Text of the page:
Concept Based Curricula: Faculty Learning Needs

Monday, 18 November 2013: 3:55 PM

Susan Sportsman, PhD, RN, ANEF, FAAN
Academic Consulting Group, Elsevier, Maryland Heights, MO

Learning Objective 1: Describe a survey to identify learning needs of nursing faculty teaching in a concept based curriculum and related implementation and evaluation strategies.

Learning Objective 2: Analyze approaches to evaluate the effectiveness of a concept based curriculum for students and faculty.

Content saturation in nursing curricula and the evidence of the advantages of student engagement in their learning has stimulated a new approach to teaching.  Numerous nursing programs are exploring the use of a concept based curriculum (CBC) as a tool for reducing duplication and facilitating students' progression through the educational process.  For example, as part of the Academic Progression in Nursing (APIN) grant from the Robert Wood Johnson Foundation, the Texas Team Action Coalition designed an optional state-wide concept based curriculum from the ADN through the BSN as a strategy to increase the number of RNs completed by the BSN degree.                                                                                                                                                                                                                                                                                      

Giddens (2012) suggests that by  understanding core concepts, a student can apply similarities and recurring characteristics.  However, she notes that teaching conceptually turns “traditional learning upside down”.   Many faculty members, planning to move to a conceptual approach fear they do not have the skills to teach in this model.  To address these concerns, the Texas Team APIN grant sent surveys to Texas nursing faculty in pre-licensure and RN to BSN programs to gauge the educational support needed.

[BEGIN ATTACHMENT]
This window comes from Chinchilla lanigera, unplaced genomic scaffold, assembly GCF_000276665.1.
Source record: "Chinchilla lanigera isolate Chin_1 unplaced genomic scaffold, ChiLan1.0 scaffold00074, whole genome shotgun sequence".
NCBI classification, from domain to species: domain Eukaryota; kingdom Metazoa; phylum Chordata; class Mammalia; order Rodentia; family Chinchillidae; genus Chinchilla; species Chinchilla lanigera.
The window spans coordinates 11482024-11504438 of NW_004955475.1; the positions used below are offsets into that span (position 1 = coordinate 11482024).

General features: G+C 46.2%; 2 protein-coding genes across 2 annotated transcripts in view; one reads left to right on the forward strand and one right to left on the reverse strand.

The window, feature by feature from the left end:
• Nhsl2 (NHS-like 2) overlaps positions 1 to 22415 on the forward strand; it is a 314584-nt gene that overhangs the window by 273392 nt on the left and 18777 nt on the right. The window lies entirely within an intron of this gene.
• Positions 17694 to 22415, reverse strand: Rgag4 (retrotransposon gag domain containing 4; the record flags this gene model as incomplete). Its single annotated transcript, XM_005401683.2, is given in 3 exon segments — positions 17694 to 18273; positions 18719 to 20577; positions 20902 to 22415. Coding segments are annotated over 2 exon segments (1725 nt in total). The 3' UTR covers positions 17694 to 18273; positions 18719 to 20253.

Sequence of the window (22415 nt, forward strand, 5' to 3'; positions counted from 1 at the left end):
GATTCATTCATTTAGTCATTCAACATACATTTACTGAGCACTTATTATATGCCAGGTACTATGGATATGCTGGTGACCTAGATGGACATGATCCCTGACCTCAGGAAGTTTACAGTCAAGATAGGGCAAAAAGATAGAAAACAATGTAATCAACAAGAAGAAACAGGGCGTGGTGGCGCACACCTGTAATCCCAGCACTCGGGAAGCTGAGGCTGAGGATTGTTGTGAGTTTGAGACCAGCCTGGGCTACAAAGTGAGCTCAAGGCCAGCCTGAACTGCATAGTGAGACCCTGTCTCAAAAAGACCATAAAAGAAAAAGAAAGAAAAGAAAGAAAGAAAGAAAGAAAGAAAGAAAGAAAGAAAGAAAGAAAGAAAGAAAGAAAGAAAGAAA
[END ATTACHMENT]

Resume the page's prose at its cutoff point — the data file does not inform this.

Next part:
This presentation reports on responses from 331 faculty regarding needed educational support and the resulting strategies to prepare Texas faculty for CBC implementation.  The objectives and content of state-wide webinars to prepare faculty and a standardized guideline for developing and implementing such a curriculum will be explored.  In addition, evaluation of interventions derived from the survey will be reported and further evaluation questions related to the development and implementation of a CBC will be proposed.  Although the use of a concept based curriculum is gaining popularity, there is limited evidence of the effectiveness of this approach.  This presentation begins the discussion to document its outcomes for faculty and students.